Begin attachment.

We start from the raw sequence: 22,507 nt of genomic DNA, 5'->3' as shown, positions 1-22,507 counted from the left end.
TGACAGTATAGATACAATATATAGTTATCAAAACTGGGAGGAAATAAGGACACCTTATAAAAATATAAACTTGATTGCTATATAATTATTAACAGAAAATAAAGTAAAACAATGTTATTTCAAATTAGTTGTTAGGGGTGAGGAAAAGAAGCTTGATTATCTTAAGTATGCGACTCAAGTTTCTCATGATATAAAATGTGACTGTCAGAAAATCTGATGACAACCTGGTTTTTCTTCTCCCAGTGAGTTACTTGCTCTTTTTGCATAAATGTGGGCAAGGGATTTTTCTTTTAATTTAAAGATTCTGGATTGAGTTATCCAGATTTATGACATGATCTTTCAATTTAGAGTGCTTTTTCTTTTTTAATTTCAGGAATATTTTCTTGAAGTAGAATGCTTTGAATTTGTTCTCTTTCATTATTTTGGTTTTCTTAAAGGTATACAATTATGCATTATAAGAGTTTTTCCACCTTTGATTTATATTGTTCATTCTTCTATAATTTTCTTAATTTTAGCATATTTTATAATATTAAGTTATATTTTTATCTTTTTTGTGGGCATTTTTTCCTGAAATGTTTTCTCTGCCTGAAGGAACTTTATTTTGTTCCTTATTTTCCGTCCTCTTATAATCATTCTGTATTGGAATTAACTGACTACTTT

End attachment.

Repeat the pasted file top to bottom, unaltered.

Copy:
We start from the raw sequence: 22,507 nt of genomic DNA, 5'->3' as shown, positions 1-22,507 counted from the left end.
TGACAGTATAGATACAATATATAGTTATCAAAACTGGGAGGAAATAAGGACACCTTATAAAAATATAAACTTGATTGCTATATAATTATTAACAGAAAATAAAGTAAAACAATGTTATTTCAAATTAGTTGTTAGGGGTGAGGAAAAGAAGCTTGATTATCTTAAGTATGCGACTCAAGTTTCTCATGATATAAAATGTGACTGTCAGAAAATCTGATGACAACCTGGTTTTTCTTCTCCCAGTGAGTTACTTGCTCTTTTTGCATAAATGTGGGCAAGGGATTTTTCTTTTAATTTAAAGATTCTGGATTGAGTTATCCAGATTTATGACATGATCTTTCAATTTAGAGTGCTTTTTCTTTTTTAATTTCAGGAATATTTTCTTGAAGTAGAATGCTTTGAATTTGTTCTCTTTCATTATTTTGGTTTTCTTAAAGGTATACAATTATGCATTATAAGAGTTTTTCCACCTTTGATTTATATTGTTCATTCTTCTATAATTTTCTTAATTTTAGCATATTTTATAATATTAAGTTATATTTTTATCTTTTTTGTGGGCATTTTTTCCTGAAATGTTTTCTCTGCCTGAAGGAACTTTATTTTGTTCCTTATTTTCCGTCCTCTTATAATCATTCTGTATTGGAATTAACTGACTACTTT